I select seven tiles from the lid of a box, arrange them on the wooden rack in specific order. Vowels first, then consonants, each grouping in alphabetical order.
It’s easier to create words that way. Well, at least it is for someone who crafts letters into conversation every waking minute.
I place the first word on the Scrabble board: “Zaire.”
“Nope. Can’t play a proper noun,” a cousin tells me.
“Money isn’t a proper noun,” I retort.
Another cousin informs, “Can’t play it. Used to be the name of what is now known as the Congo.”
I explain it was a form of money from the former country, that 100 makuta equal one zaire.
“Grab the Scrabble dictionary,” one of the cousins responds.
All this hassle for a 24-point play?
Our family thrives on wordplay, especially games that rely on creativity and craftiness. It’s one of our favorite activities at family gatherings.
Add a little wine to game time and the possibility of questioning specific words increases.
It’s alright. Some cousins are walking dictionaries, walking Scrabble dictionaries, that is. We, -er, they, boast knowing every one of the 100,000 entries, ranging from two- to eight-letter words.
Wait a minute.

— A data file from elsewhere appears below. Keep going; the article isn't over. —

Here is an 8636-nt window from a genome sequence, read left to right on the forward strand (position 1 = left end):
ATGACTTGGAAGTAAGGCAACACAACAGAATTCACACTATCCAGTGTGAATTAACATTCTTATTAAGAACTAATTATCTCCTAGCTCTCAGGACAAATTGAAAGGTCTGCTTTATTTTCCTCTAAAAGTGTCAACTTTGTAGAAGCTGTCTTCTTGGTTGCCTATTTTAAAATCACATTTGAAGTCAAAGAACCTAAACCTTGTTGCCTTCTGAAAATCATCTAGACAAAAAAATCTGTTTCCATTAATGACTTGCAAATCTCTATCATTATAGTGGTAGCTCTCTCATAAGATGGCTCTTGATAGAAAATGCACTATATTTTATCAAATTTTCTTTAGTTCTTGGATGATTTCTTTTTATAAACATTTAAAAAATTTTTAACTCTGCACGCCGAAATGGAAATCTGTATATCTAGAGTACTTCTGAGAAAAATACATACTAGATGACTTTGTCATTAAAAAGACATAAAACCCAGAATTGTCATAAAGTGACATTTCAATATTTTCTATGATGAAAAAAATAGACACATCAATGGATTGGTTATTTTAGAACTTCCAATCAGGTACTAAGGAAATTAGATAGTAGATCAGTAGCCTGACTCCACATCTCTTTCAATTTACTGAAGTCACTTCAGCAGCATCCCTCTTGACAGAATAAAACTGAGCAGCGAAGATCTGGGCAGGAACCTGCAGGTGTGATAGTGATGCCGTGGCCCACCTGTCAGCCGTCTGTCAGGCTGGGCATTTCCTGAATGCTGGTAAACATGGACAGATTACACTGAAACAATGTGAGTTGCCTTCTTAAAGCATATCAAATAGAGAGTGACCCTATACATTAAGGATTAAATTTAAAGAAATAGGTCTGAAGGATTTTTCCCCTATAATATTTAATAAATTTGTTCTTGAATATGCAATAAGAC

That word wasn’t acceptable until Monday, when Merriam-Webster added more than 300 words to the official Scrabble dictionary.
I can hear my cousin, Ryan. “You can’t play “ok” because the word is comprised of two capital letters.”
Newsflash: Yes. I. Can.
Merriam-Webster’s Collegiate Dictionary features a lowercase version of the two-letter word, so plop that ‘K’ on a turquoise triple letter score.
That’s worth 15 points, in case you’re not a Scrabble fanatic.
I’m also going try to score major points with “bizjet,” “qapik,” “twerk” and “zomboid.”
All are now Scrabble-official.
At least that’s what my “bestie” tells.
Heck, if I can make “bizjet” a plural, that’s potentially worth 120 points, if I play all seven tiles.
A few years ago, while I recuperated from surgery, Scott volunteered (read: I strongly suggested) to playing a nightly round of my favorite board game.
He insisted it wouldn’t be fair, that he wouldn’t want to take advantage of my weakened state.
The first round went fairly fast and was evenly matched.
“Quit sandbagging,” he jokingly told me. “Let’s play one more round.”
So I did what any good wife would do.
I pounced on his good-natured and caring generosity.
Seventy-seven points on my first play, another sixty-some on the second.
Then, I handed him the Scrabble dictionary.
“In case you need a little assistance,” I suggested.
Who wears the Scrabble pants in our family?
She’s writing this column, that’s who.
“Ha.” (That’s 12 points if you build the word on a pink square.)
I’m not sure how adding pop culture words will affect my play. To maximize point totals, it will require strategy.
And a new Scrabble dictionary.
“Yowza.” (Twenty points.)